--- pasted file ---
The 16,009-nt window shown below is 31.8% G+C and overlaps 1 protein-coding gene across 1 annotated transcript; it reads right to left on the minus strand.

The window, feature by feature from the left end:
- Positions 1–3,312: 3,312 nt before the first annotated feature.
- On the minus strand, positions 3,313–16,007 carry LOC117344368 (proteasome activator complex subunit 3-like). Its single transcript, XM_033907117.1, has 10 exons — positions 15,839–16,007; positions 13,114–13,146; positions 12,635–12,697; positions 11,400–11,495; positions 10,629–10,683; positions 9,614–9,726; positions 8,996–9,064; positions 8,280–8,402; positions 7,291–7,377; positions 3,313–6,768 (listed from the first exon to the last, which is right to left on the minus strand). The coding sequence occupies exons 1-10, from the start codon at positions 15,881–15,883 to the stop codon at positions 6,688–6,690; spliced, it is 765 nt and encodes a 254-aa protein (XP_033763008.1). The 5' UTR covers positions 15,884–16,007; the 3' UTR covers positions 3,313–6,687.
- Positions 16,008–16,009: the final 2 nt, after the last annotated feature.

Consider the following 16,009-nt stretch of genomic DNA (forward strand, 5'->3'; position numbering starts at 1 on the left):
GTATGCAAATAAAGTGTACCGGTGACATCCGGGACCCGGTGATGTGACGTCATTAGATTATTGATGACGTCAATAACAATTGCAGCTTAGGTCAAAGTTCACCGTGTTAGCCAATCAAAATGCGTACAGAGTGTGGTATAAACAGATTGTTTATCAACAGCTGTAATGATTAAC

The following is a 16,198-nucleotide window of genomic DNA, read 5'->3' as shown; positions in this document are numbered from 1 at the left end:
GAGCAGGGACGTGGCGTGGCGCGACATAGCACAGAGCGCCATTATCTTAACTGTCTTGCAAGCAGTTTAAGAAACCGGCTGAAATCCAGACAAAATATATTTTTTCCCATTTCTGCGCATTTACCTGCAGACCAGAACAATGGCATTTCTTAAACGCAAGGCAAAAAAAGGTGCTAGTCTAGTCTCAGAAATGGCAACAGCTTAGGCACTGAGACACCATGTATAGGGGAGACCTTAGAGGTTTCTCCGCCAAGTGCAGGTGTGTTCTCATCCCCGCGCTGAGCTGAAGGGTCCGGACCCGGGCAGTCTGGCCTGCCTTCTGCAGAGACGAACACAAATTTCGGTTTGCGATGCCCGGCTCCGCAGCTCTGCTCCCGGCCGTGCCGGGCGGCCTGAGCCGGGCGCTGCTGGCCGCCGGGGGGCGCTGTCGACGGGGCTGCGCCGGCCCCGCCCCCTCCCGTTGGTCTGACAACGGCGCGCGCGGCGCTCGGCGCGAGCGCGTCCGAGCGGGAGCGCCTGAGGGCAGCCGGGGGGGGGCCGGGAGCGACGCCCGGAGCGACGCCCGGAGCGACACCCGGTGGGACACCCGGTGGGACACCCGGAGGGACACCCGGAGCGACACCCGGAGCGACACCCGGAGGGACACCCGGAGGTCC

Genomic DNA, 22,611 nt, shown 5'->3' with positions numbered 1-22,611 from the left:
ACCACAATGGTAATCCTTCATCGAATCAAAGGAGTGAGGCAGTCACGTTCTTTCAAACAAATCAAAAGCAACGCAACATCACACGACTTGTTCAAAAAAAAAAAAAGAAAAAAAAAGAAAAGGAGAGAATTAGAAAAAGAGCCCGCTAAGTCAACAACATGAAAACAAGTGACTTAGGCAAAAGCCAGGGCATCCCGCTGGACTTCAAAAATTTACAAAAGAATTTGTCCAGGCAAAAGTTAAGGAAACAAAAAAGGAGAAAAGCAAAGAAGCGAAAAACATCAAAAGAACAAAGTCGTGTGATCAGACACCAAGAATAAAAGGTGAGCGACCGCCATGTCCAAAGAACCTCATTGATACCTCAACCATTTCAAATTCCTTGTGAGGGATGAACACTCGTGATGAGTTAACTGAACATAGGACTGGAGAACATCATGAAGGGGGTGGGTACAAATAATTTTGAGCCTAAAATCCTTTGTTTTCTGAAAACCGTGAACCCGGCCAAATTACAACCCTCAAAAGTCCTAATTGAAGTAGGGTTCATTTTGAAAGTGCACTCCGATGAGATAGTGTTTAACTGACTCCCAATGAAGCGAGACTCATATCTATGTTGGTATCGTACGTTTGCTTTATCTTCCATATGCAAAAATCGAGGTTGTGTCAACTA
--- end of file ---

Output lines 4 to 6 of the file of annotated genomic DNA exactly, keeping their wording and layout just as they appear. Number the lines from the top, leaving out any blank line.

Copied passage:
- On the minus strand, positions 3,313–16,007 carry LOC117344368 (proteasome activator complex subunit 3-like). Its single transcript, XM_033907117.1, has 10 exons — positions 15,839–16,007; positions 13,114–13,146; positions 12,635–12,697; positions 11,400–11,495; positions 10,629–10,683; positions 9,614–9,726; positions 8,996–9,064; positions 8,280–8,402; positions 7,291–7,377; positions 3,313–6,768 (listed from the first exon to the last, which is right to left on the minus strand). The coding sequence occupies exons 1-10, from the start codon at positions 15,881–15,883 to the stop codon at positions 6,688–6,690; spliced, it is 765 nt and encodes a 254-aa protein (XP_033763008.1). The 5' UTR covers positions 15,884–16,007; the 3' UTR covers positions 3,313–6,687.
- Positions 16,008–16,009: the final 2 nt, after the last annotated feature.

Consider the following 16,009-nt stretch of genomic DNA (forward strand, 5'->3'; position numbering starts at 1 on the left):